Ismail Sabri Yaakob has been appointed prime minister of Malaysia as a scandal-mired party that previously ruled for six decades regained the leadership it lost in the historic 2018 elections.
Ismail Sabri, who will be sworn in on Saturday, was deputy prime minister of the coalition led by Muhyiddin Yassin. Muhyiddin resigned on Monday after months of political turmoil that culminated in the collapse of his majority in parliament.
King Al-Sultan Abdullah, Malaysia’s constitutional monarch, had ruled out an election, due to the current Covid-19 outbreak in the country, and instead appointed a candidate he believed had the support of the majority of lawmakers. .
The appointment of Ismail Sabri will see the United Malaysia National Organization (Umno), the country’s oldest ruling party, regain the top leadership position. The party, which is the main component of the Barisan Nasional coalition, was toppled in the 2018 elections after becoming embroiled in the 1MDB corruption saga, often referred to as the world’s largest financial fraud case.
The king said Ismail Sabri had secured the backing of 114 lawmakers, giving him a slim majority. He garnered support from the same coalition that collapsed earlier this week.
Ismail Sabri, 61, comes to power amid mounting public anger over the latest wave of Covid, which is Malaysia’s deadliest since the start of the pandemic and has caused economic misery for many.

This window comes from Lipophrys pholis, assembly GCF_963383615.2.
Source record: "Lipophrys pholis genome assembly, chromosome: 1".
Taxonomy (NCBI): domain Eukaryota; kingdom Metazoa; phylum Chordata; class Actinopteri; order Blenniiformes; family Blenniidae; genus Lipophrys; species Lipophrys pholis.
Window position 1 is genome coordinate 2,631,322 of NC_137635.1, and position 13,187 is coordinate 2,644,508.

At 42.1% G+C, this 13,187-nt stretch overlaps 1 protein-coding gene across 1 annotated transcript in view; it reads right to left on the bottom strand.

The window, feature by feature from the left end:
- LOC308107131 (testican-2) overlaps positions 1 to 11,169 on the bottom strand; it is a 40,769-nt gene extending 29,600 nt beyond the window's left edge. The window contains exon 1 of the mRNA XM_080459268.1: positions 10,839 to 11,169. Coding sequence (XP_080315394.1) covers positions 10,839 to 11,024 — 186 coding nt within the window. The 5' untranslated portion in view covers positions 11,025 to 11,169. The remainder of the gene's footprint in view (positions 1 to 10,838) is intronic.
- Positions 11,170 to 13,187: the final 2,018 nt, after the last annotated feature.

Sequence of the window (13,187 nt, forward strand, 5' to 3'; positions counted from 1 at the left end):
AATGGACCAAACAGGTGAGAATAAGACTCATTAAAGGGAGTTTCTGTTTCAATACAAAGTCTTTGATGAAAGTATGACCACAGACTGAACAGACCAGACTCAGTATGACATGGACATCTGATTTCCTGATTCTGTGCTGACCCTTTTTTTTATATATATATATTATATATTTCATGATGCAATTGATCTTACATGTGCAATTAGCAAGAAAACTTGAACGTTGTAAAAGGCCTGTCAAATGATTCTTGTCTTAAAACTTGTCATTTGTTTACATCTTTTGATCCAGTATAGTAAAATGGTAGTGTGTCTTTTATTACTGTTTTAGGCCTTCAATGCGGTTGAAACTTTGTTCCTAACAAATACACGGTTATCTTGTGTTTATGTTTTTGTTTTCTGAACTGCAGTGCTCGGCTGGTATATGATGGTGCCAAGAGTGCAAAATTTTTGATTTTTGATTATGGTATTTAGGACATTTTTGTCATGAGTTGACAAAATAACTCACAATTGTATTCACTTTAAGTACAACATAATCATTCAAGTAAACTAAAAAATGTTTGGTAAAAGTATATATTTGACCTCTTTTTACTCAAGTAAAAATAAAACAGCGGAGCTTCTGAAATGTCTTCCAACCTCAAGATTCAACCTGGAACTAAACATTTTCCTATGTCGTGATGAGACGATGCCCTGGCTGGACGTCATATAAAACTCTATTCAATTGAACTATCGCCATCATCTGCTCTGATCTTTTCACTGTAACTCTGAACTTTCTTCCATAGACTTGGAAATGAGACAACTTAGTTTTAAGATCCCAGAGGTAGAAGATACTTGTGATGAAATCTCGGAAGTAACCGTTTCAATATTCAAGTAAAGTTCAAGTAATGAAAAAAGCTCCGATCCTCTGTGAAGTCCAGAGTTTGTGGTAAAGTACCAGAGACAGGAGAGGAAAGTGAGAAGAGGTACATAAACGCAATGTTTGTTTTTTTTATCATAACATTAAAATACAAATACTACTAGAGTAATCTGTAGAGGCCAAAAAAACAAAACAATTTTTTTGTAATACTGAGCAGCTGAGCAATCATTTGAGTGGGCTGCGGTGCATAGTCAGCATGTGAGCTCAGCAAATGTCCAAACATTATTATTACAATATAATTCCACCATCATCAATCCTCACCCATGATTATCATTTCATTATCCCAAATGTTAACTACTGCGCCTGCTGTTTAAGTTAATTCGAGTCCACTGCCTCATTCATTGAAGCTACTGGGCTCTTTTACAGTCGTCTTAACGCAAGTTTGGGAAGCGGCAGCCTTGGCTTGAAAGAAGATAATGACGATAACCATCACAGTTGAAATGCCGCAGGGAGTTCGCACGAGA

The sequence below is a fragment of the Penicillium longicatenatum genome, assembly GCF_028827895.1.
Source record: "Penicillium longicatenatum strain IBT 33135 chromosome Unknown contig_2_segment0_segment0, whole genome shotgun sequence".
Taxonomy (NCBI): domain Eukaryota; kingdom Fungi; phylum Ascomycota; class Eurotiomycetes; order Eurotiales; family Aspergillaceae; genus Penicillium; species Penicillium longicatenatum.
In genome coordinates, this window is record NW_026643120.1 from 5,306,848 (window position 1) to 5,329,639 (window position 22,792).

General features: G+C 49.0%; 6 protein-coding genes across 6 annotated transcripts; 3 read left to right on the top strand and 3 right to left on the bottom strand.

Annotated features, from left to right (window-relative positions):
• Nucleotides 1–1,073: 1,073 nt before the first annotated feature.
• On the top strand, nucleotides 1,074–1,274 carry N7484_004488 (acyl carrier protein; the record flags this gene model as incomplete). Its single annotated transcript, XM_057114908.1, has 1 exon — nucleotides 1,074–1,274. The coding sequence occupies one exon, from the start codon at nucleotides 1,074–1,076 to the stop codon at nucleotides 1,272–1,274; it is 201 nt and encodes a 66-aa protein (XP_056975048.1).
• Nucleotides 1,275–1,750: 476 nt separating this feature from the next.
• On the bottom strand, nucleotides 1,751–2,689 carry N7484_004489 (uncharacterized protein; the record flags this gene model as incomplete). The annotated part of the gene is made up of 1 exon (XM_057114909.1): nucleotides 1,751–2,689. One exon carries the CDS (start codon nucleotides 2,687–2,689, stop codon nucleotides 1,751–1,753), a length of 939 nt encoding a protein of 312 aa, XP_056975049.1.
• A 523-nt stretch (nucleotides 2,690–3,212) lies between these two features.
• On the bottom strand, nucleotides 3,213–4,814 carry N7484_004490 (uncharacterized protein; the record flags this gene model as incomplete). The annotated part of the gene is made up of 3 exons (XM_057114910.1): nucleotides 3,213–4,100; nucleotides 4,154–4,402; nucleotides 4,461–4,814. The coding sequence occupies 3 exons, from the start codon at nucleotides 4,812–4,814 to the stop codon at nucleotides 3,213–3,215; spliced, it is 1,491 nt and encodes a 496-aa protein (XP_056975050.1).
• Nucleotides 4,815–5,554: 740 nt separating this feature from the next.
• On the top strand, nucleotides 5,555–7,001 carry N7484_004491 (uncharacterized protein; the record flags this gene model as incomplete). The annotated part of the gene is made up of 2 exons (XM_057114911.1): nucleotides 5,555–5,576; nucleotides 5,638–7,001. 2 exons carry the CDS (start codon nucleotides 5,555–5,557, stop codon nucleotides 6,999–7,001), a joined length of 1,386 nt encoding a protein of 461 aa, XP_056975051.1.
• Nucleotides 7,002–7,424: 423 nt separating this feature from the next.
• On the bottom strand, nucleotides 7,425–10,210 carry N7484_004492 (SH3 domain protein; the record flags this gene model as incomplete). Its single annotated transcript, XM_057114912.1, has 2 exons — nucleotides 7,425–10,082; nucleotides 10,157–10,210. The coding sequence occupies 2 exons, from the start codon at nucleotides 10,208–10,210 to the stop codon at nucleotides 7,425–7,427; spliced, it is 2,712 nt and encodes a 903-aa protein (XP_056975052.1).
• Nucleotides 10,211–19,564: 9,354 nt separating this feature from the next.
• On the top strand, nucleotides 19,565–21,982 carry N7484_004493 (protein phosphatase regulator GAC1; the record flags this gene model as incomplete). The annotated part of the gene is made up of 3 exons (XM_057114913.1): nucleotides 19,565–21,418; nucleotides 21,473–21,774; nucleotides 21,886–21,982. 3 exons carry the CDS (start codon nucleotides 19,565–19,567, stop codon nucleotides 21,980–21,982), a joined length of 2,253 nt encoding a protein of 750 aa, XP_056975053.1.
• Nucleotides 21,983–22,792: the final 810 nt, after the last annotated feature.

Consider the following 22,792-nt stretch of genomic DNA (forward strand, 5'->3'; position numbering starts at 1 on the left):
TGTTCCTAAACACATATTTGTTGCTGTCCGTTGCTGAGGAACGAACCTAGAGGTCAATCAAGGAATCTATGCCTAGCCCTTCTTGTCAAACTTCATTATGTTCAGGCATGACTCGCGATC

His appointment is unlikely to inspire hope that pandemic management will improve, said Dr. Serina Abdul Rahman, who is based in Malaysia and is a visiting fellow for the Malaysia program at the ISEAS-Yusof Ishak Institute in Singapore.
“People’s response is really: go back to the same old story in terms of Covid management … [Ismail Sabri] it was critical to Muhyiddin’s handling of Covid, and now he has just risen through the ranks, from defense to deputy prime minister to prime minister, “he said.
“They are the same people managing the same pandemic that is only getting worse by the day,” Rahman added.
An online petition opposing the appointment of Ismail Sabri, accusing him of failing to control the pandemic during his time as deputy prime minister, has attracted more than 350,000 signatures.
Malaysia has reported a daily average of 256 deaths and around 21,000 cases in the past seven days, according to Our world in data. Cases have continued to rise, despite the lockdown that has been in place since June.
On Thursday, Malaysian authorities arrested 31 protesters who held a candlelight vigil to mourn the Covid-related deaths in the country. The photos showed protesters being herded by officers to a police van. Later they were ordered to pay a 2000 fine ringgit (£ 347) for violating Covid restrictions, according to human rights group Article 19.
Amnesty International said the arrests were “an ominous sign that even under a new government, the crackdown on freedom of assembly in the country will continue.”
“Our concern is that the Ismail Sabri government essentially represents a continuation of the previous administration, one led by the same politicians who have failed to respect human rights by cracking down on migrants, deporting refugees and repeatedly violating rights to freedom of expression and assembly. ”Said Rachel Chhoa-Howard, an Amnesty International researcher in Malaysia.
There were also concerns about how corruption charges against some Umno members could proceed after the party regains leadership of the country.
Muhyiddin, who is serving as interim prime minister, said on Thursday that his alliance would back his former MP until he was fit to hold elections. However, he said that support depended on the cabinet being free from any member accused of corruption.
George is Digismak’s reported cum editor with 13 years of experience in Journalism